I Finally Understand Why All My Friends Are In Love With Garrus

Garrus Vakarian isn’t my main squeeze throughout the Mass Effect trilogy – that honour goes to Liara T’Soni. But when the asari scientist was busy tracking the Shadow Broker and tending to her own worries, a romance blossomed between me and the turian sniper. I’d heard about his dreamy demeanour and loving escapades from friends in the past, but I’d always looked past him, opting for another relationship option aboard the Normandy as he tended to some much-needed calibrations. Seriously, what is with all of these calibrations? The guns work, Garrus! Now come back to my quarters for a drink and check out my sick model ship collection.

But with the launch of Legendary Edition, I decided things would be different, and so I went on a romantic warpath and found myself smitten. The road to pulling Garrus isn’t a conventional one, with the former C-Sec officer being adorably shy about interspecies relationships and becoming an incidental burden to Commander Shepard as she tries to save the galaxy from the Collectors. He requires reassurance, a gentle touch to remind him that it’s okay to confide in people like this when the galaxy around them is threatening to crumble. Like I said – it’s adorable.

I think that’s why I love Garrus Vakarian’s romantic questline in Mass Effect 2, it isn’t depicted as a crude sexual act before the final mission, it’s seen as a real relationship, one where two consenting adults are clumsily fumbling around the acknowledge of feelings before retiring to Shepard’s quarters for a cheeky glass of wine and some flirtatious touching of cheeks. It’s relatively subdued, likely because BioWare wasn’t willing to expose us to turian dong back in 2010. If you’re after a bit of alien nudity, you’ll have to settle with Andromeda or just install some mods, I suppose.

As their romance is solidified the screen fades to black, and we’re met with the Normandy crew preparing for a mission they might never return from. Such bonds in Mass Effect often come as a result of desperation, with partners finding one another amidst dire circumstances where their lives hang in the balance. They could die tomorrow, so losing themselves in the throes of passion one final time makes perfect sense. Some of the dialogue is hamfisted, and the sex scenes are cringeworthy at best, but the honest intent bleeds through, with Liara, Garrus, Miranda, Jack, Thane, and more presenting romantic paths that feel genuine within the context they occupy. It’s only in Mass Effect 3 where such relationships become something more.

Due to my past relationships with Liara and Garrus, both individuals confronted me about our romantic situation as the Reapers began swarming the galaxy. In all likelihood, we are going to die, so my two lovers wanted closure, to know whether we had a future together or if such feelings should be put aside in favour of saving everything we hold dear. As I mentioned earlier, my heart sits with Liara, and I cemented that fact with a cheeky smooch aboard the Normandy as she joined my crew one final time. Garrus wasn’t so lucky, but even in heartbreak, his excellent character writing remains consistent.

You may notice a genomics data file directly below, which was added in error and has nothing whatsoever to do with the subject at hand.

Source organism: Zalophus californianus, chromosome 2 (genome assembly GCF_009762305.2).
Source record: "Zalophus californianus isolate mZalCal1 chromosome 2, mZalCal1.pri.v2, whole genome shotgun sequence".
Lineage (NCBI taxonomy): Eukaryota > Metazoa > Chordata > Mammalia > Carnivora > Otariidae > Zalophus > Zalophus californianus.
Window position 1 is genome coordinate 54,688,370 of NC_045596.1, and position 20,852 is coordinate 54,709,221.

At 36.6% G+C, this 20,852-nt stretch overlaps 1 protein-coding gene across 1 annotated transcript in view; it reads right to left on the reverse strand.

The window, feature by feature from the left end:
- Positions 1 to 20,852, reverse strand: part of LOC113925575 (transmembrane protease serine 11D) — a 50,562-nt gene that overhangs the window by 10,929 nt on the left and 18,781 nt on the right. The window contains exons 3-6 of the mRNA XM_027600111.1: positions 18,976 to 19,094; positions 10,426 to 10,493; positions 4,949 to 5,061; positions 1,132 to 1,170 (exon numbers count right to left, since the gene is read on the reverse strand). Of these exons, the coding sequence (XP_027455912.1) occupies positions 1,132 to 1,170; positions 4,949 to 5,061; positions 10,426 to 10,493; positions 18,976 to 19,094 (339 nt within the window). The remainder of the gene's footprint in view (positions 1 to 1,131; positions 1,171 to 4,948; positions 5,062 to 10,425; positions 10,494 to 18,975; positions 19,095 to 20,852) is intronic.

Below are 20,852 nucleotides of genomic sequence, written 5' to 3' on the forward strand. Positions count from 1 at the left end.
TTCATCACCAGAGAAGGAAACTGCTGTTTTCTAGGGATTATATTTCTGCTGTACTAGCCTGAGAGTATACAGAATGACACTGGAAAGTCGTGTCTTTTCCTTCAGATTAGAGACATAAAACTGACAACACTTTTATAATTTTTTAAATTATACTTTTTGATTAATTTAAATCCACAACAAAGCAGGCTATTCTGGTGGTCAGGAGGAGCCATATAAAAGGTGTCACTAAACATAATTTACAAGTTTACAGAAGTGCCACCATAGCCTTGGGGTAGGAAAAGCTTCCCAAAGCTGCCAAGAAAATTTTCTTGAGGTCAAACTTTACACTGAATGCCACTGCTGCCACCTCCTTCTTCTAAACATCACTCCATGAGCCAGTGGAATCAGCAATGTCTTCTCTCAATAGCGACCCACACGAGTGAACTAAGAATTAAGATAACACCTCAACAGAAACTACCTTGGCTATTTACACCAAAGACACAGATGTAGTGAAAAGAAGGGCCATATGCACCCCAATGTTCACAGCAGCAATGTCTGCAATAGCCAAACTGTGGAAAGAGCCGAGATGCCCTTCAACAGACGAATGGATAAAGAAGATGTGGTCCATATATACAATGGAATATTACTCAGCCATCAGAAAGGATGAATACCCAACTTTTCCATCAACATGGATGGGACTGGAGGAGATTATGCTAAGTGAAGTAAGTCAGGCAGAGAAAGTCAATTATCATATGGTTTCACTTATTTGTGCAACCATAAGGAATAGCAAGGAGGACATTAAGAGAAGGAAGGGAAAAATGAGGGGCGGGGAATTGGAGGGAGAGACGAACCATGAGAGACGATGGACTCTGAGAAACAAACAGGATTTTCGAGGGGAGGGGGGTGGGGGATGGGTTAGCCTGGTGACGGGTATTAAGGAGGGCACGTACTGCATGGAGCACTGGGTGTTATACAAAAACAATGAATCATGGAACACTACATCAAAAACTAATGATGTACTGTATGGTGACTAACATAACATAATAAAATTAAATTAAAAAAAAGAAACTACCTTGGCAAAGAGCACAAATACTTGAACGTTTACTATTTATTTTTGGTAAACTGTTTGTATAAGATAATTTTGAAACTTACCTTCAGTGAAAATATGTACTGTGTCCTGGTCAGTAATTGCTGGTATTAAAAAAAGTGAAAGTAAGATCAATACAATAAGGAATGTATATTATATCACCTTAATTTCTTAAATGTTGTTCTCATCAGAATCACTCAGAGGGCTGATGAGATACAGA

Before our bond began to deepen, his hesitation was evident, a worry that Shepard simply wouldn’t want to be with him, or even comprehending such infatuation with another species was strange and unwarranted. Garrus didn’t want to be a distraction to the mission, a fling to indulge in before everything fell apart. Here they both stand, alive, well, and ready to save the galaxy.

Sadly, the romance wasn’t meant to be, so I let him down gently, sharing a final moment of intimacy before we stepped back as friends, comrades ready to finish the fight. It’s a bittersweet moment, an achingly real example of romantic departure in a franchise that is often distracted by infantile sex scenes and needless buttshots. When it wants to be, it can be wonderfully real, and that’s why I love Garrus Vakarian so much.

Romance in the real world isn’t a sequence of dialogue choices followed by an eternal reward. It’s often an emotional battlefield to navigate, a sea of unpredictable feelings and compromises as you try to understand one another and find happiness in such company. Garrus and Commander Shepard are perhaps the most realistic example of that in Mass Effect. It’s a mutual attraction that builds upon a strong friendship, and when that romance potentially falls away, there aren’t any hard feelings, but instead an understanding that what happened can’t be reversed, and we’re better people for the experience. Garrus Vakarian isn’t a burden, and I appreciate the anxiety he feels and how realistically it portrays the fear of being left behind, of not being good enough for those you admire.

In hindsight, I probably shouldn’t have been seeing two people at once, so it’s totally on me.

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